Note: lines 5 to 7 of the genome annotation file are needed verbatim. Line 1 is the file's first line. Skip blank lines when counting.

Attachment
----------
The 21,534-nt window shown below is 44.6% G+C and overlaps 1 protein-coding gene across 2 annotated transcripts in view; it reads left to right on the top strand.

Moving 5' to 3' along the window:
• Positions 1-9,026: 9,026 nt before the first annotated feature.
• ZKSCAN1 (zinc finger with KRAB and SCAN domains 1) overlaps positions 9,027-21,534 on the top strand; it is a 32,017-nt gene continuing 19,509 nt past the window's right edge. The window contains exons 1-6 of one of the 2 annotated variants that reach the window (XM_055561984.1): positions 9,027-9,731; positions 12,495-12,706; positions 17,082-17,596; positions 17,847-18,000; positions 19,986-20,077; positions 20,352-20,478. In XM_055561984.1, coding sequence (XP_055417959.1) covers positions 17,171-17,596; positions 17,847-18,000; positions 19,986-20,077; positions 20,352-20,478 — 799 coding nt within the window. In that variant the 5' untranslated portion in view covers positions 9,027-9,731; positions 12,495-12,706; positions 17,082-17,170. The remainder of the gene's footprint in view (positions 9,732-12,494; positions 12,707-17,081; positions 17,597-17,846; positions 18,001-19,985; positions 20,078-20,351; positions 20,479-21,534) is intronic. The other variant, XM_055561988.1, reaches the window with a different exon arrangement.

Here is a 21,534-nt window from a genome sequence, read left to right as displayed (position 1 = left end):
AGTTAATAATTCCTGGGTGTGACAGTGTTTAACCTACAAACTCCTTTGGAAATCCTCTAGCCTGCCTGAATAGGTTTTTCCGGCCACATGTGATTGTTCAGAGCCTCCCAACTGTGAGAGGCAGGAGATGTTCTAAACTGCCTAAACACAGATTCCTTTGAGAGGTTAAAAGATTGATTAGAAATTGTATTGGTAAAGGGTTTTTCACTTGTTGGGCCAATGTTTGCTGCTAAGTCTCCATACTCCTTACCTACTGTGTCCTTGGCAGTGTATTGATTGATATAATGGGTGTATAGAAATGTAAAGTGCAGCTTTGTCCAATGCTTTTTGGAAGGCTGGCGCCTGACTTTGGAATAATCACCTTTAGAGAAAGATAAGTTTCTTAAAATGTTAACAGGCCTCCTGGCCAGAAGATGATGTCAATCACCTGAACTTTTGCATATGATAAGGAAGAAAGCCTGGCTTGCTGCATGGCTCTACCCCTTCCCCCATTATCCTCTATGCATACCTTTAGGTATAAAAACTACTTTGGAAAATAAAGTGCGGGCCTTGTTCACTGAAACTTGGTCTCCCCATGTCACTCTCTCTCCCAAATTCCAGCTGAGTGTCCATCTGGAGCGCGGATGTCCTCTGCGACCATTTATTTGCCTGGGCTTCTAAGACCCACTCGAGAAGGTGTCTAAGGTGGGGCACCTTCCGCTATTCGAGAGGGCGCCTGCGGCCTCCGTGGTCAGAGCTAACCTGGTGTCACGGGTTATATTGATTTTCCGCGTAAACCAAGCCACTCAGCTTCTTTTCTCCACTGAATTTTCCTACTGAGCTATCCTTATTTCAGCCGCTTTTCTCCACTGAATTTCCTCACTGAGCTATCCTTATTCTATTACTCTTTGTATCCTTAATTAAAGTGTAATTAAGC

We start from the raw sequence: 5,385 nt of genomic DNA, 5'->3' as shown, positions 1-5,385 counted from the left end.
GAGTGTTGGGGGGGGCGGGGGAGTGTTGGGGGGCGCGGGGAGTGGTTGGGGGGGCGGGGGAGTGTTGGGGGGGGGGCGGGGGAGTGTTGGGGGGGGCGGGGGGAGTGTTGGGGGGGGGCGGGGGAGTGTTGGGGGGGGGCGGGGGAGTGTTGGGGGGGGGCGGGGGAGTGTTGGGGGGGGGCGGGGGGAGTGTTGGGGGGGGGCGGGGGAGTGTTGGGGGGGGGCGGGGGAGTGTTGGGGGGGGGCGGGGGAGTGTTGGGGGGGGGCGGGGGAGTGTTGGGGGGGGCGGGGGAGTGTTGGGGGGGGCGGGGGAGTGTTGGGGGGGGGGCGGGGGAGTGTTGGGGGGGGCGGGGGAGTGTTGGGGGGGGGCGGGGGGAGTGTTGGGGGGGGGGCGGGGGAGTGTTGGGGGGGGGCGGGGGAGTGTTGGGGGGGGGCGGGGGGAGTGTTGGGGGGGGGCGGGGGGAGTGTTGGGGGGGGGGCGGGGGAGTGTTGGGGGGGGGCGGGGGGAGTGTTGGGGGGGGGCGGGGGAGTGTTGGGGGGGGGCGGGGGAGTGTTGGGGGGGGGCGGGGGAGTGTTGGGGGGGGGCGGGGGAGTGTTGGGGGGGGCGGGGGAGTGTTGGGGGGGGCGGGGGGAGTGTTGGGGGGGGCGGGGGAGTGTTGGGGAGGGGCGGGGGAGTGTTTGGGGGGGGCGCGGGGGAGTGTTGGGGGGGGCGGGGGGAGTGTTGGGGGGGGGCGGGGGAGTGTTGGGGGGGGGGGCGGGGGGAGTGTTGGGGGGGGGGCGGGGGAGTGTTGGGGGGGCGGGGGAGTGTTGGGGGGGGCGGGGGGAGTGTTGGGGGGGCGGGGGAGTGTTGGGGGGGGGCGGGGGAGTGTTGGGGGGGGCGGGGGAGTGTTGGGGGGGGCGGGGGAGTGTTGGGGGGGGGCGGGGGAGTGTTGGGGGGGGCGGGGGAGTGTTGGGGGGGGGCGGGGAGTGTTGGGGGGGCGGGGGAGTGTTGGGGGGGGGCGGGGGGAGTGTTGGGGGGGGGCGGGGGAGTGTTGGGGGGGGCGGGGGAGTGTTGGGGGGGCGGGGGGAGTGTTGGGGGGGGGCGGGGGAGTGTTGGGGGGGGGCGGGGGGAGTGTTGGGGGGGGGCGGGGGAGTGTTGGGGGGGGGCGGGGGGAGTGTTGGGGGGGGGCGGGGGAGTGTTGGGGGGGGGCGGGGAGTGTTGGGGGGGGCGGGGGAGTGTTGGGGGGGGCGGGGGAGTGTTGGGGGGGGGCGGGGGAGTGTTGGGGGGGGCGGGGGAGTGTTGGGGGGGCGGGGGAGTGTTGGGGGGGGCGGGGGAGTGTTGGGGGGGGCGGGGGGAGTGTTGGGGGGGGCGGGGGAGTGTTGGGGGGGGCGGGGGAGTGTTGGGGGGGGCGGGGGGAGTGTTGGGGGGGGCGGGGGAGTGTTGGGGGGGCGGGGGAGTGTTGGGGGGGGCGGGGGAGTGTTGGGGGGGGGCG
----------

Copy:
Here is a 21,534-nt window from a genome sequence, read left to right as displayed (position 1 = left end):
AGTTAATAATTCCTGGGTGTGACAGTGTTTAACCTACAAACTCCTTTGGAAATCCTCTAGCCTGCCTGAATAGGTTTTTCCGGCCACATGTGATTGTTCAGAGCCTCCCAACTGTGAGAGGCAGGAGATGTTCTAAACTGCCTAAACACAGATTCCTTTGAGAGGTTAAAAGATTGATTAGAAATTGTATTGGTAAAGGGTTTTTCACTTGTTGGGCCAATGTTTGCTGCTAAGTCTCCATACTCCTTACCTACTGTGTCCTTGGCAGTGTATTGATTGATATAATGGGTGTATAGAAATGTAAAGTGCAGCTTTGTCCAATGCTTTTTGGAAGGCTGGCGCCTGACTTTGGAATAATCACCTTTAGAGAAAGATAAGTTTCTTAAAATGTTAACAGGCCTCCTGGCCAGAAGATGATGTCAATCACCTGAACTTTTGCATATGATAAGGAAGAAAGCCTGGCTTGCTGCATGGCTCTACCCCTTCCCCCATTATCCTCTATGCATACCTTTAGGTATAAAAACTACTTTGGAAAATAAAGTGCGGGCCTTGTTCACTGAAACTTGGTCTCCCCATGTCACTCTCTCTCCCAAATTCCAGCTGAGTGTCCATCTGGAGCGCGGATGTCCTCTGCGACCATTTATTTGCCTGGGCTTCTAAGACCCACTCGAGAAGGTGTCTAAGGTGGGGCACCTTCCGCTATTCGAGAGGGCGCCTGCGGCCTCCGTGGTCAGAGCTAACCTGGTGTCACGGGTTATATTGATTTTCCGCGTAAACCAAGCCACTCAGCTTCTTTTCTCCACTGAATTTTCCTACTGAGCTATCCTTATTTCAGCCGCTTTTCTCCACTGAATTTCCTCACTGAGCTATCCTTATTCTATTACTCTTTGTATCCTTAATTAAAGTGTAATTAAGC

We start from the raw sequence: 5,385 nt of genomic DNA, 5'->3' as shown, positions 1-5,385 counted from the left end.